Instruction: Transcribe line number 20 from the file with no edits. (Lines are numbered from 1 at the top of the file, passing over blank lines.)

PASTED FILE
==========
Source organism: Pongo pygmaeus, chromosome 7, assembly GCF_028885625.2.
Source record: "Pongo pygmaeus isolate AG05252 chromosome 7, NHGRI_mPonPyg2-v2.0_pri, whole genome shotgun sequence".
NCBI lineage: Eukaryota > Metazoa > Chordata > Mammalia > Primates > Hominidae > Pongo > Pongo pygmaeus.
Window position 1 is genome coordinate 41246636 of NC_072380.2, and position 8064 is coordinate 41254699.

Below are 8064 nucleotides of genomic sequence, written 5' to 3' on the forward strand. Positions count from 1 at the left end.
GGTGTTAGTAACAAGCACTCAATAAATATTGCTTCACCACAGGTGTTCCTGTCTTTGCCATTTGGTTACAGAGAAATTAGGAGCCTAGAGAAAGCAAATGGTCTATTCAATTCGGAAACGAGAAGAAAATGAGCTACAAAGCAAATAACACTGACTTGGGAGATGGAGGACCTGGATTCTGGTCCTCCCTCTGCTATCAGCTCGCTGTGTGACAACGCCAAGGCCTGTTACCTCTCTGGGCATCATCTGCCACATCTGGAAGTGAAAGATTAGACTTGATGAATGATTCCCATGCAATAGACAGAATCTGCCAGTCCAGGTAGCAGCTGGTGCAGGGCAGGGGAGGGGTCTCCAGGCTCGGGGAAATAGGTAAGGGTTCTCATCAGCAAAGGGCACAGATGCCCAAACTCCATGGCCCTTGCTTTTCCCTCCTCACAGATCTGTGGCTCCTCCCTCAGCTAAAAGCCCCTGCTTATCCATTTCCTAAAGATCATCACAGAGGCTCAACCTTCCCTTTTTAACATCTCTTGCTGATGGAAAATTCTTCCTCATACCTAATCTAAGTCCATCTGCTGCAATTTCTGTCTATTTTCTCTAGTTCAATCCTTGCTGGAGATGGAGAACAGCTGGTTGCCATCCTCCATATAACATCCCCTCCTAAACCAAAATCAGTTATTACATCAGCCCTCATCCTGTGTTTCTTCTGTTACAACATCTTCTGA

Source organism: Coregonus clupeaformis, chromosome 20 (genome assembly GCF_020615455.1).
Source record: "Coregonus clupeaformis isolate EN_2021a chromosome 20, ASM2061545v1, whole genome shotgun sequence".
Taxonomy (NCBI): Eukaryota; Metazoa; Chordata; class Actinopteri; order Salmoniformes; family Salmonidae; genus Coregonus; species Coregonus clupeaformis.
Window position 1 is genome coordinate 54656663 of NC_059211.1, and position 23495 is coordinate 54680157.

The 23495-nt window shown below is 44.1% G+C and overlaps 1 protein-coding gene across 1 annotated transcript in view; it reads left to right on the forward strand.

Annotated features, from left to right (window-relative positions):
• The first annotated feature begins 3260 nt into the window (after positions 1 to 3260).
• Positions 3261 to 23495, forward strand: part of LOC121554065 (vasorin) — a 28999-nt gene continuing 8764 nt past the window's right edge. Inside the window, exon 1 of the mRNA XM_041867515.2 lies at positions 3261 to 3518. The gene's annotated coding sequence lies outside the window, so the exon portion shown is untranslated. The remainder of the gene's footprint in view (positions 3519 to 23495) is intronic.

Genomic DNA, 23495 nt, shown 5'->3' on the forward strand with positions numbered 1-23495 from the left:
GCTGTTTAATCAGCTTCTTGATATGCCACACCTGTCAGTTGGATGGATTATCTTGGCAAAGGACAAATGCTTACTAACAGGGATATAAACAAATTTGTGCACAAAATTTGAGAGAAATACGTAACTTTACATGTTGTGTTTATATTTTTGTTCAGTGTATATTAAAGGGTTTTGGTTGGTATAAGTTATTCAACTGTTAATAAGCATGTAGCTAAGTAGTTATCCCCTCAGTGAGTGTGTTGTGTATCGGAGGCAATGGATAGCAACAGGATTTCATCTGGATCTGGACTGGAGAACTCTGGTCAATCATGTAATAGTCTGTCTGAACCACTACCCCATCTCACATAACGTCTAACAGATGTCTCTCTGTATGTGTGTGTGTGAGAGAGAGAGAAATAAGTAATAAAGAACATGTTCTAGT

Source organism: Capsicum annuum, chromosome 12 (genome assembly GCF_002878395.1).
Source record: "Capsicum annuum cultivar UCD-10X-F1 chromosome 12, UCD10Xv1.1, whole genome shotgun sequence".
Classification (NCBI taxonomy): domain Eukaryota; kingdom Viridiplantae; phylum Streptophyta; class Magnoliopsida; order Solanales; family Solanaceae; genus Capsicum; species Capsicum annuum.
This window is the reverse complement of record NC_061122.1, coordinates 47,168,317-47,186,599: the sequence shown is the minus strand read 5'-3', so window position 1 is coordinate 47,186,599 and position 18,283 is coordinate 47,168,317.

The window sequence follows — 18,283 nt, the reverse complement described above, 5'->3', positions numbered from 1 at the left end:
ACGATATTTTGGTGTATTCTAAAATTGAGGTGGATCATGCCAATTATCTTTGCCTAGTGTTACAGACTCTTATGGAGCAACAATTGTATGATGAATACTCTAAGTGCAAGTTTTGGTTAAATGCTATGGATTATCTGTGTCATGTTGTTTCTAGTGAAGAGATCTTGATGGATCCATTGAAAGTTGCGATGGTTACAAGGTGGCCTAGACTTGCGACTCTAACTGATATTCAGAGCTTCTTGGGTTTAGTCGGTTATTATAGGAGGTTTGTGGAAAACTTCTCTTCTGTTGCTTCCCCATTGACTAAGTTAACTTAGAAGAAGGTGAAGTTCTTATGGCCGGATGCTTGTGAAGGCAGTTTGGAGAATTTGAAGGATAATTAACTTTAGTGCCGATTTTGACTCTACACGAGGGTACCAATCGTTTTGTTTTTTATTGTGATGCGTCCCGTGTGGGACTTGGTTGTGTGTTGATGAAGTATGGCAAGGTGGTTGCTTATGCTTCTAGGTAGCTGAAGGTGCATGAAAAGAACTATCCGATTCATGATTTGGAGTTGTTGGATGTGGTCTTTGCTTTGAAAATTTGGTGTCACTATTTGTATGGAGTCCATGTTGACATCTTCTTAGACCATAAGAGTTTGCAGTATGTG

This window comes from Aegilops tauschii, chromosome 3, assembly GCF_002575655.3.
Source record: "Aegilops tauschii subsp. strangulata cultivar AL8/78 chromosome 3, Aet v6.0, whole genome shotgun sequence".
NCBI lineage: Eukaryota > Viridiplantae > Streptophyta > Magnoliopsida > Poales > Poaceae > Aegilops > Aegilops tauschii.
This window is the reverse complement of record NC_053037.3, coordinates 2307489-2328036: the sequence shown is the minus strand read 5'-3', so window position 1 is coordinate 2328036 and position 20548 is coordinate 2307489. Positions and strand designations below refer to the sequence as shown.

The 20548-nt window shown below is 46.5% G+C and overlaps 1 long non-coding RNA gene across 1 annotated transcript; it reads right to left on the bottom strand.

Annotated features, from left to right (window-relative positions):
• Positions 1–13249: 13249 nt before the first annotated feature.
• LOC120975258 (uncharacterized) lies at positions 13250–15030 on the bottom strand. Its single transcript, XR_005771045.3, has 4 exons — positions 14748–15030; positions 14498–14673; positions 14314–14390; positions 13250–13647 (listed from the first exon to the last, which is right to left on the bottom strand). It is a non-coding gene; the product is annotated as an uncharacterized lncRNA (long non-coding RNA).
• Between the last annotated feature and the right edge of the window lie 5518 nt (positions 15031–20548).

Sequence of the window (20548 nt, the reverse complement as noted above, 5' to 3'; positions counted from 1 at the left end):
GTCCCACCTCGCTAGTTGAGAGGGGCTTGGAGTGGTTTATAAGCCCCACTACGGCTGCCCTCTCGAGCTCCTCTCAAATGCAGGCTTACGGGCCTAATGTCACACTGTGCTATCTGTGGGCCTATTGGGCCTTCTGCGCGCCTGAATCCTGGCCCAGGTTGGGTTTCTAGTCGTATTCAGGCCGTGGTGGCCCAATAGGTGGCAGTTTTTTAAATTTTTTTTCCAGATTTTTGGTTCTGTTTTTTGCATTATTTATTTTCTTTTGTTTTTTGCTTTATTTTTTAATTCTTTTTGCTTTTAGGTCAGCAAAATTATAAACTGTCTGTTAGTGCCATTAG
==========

This window is the reverse complement of record NC_061122.1, coordinates 47,168,317-47,186,599: the sequence shown is the minus strand read 5'-3', so window position 1 is coordinate 47,186,599 and position 18,283 is coordinate 47,168,317.